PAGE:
The theoretical DoS in Fig. 4 are obtained with Δ=5 meV, δq=0.1 meV and Z varying between 0.8 and 1.7, and they show that the surface orientation of PCCO sensitively controls the DoS, due to the projection of the px and py symmetry components of the p-wave state. Importantly, in this Z regime, enhanced conductance at zero bias, and therefore the ZBCPs, cannot be related to Andreev reflections unless the order parameter is unconventional, meaning it does not have an s-wave symmetry. In addition, the sharp structure of the peaks that we observe experimentally (Fig. 2 and Supplementary Fig. 3) can be accounted for only by sign-changing order-parameter symmetry, such as p-wave.


The modifications of the superconducting DoS on SLG/PCCO/STO (Fig. 2 and Supplementary Fig. 3) compared with PCCO/STO (Fig. 3a) or Au/PCCO (Fig. 3b), in particular the ZBCPs and split peaks, indicate the induction of p-wave15,16 or chiral d-wave pairing in SLG20. However, chiral d-wave requires dominant electron-electron repulsion in SLG at much higher doping levels (up to 3 eV; ref. 20) than here (100 meV). In our low doping regime, p-wave pairing should theoretically dominate15,16,22 with spectral features in the DoS that match our findings in Fig. 2.

We also exclude other unconventional pairing symmetries that may be compatible with the spectral features we observe, such as f-wave pairing as suggested in ref. 59, since this would require a buckling in the honeycomb lattice, which we do not expect for SLG. Another possibility, however, would be to consider the emergent order parameter symmetry near the Dirac points in the presence of f-wave pairing17,18 in the Brillouin zone to determine if this could also provide zero-energy states.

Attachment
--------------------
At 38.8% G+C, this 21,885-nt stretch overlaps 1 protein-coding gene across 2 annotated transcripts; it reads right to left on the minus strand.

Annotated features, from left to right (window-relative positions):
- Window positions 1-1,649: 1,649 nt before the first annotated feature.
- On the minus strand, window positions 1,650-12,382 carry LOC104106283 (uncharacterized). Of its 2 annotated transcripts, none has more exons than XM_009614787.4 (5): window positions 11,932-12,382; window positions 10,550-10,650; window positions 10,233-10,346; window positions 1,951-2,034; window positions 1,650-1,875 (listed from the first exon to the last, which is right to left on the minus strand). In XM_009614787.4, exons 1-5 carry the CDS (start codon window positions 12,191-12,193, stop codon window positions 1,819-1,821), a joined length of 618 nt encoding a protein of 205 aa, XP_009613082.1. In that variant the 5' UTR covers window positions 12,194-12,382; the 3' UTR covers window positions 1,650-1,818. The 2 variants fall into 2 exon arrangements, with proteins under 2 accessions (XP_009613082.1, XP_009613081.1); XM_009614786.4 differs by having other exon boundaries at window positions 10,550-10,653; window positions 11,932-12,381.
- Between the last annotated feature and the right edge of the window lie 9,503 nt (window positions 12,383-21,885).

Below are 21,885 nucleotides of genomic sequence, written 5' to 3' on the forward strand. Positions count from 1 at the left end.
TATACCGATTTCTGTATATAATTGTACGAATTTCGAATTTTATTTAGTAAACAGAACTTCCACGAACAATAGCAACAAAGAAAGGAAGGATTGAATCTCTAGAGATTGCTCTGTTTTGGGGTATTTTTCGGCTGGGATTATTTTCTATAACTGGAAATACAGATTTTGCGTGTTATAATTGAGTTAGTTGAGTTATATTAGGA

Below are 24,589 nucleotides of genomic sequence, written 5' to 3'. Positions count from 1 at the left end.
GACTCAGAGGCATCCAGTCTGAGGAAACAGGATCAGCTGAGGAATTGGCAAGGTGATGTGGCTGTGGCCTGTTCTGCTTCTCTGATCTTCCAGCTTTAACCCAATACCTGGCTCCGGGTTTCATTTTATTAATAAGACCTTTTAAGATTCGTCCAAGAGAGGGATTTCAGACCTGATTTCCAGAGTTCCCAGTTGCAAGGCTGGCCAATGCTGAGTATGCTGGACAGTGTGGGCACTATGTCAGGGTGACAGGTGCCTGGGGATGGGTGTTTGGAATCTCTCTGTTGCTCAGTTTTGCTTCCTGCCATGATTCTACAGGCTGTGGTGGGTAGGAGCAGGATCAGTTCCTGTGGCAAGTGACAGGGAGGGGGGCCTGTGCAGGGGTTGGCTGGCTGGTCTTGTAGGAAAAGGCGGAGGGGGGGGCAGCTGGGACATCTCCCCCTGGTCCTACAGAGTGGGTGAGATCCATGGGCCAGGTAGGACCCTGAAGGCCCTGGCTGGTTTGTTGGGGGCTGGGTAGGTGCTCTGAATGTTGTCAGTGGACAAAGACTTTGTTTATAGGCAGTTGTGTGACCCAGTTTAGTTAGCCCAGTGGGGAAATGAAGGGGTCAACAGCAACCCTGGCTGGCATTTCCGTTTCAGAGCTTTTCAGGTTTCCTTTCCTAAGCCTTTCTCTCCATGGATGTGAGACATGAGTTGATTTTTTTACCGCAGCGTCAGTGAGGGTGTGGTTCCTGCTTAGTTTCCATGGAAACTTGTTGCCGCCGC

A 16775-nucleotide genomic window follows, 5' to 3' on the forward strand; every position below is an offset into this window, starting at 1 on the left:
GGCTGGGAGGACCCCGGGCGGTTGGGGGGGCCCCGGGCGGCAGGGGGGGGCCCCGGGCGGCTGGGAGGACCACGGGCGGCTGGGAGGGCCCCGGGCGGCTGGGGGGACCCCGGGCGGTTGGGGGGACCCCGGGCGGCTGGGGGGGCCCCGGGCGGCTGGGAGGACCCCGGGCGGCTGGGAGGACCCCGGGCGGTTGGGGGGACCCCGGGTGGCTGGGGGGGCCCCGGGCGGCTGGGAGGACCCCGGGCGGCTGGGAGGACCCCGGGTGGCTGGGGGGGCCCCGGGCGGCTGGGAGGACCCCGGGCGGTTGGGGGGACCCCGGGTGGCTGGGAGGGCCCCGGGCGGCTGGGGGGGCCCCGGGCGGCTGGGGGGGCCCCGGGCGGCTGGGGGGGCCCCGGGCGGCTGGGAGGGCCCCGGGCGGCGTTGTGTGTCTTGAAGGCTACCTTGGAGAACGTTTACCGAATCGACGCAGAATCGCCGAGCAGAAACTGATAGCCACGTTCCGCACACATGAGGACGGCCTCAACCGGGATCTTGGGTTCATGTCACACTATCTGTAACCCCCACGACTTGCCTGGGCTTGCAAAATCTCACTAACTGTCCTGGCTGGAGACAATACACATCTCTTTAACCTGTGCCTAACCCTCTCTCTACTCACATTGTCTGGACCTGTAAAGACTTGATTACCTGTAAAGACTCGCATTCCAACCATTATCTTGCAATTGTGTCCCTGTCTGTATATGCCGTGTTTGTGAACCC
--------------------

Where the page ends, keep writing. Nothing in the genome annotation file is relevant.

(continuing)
Our theoretical model shows that an induced px-wave state is manifested in the SLG DoS as a ZBCP (Fig. 4c), while an induced py-wave state manifests as a split-ZBCP (Fig. 4b). If tunnelling occurs along the c-axis of the PCCO (along [001]), a V-shaped gapped DoS consistent with py or antinodal symmetry is observed (Fig. 4a).

The theoretical analysis is consistent with the distribution in the DoS spectral features that we measure on the SLG/PCCO (45% V-shaped gaps, 30% ZBCPs and 25% split peaks). Although it is not possible to determine the orientation of the underlying PCCO below the STM tip during measurements, the X-ray data in Fig. 1b indicate that the surface of PCCO is a mixture of the (001) and (110) family of planes, and therefore the DoS according to our theory should be a mixture of V-shaped gaps (occurring for c-axis tunnelling), ZBCPs or split peaks (occurring for tunnelling from the ab-plane). The surface roughness of the PCCO will also expose different crystal orientations. Therefore, the spectroscopic features on SLG/PPCO will be related to a combination of PCCO crystal structure and surface roughness. Figure 4 also shows that the V-shaped DoS calculated for SLG/PCCO does not reach zero, which is consistent with our experimental observations (Fig. 2a and Supplementary Fig. 3), but also with previous tunnelling experiments on PCCO even at temperatures much lower (1.8 K) than our measurement set-up of 4.2 K (ref. 40).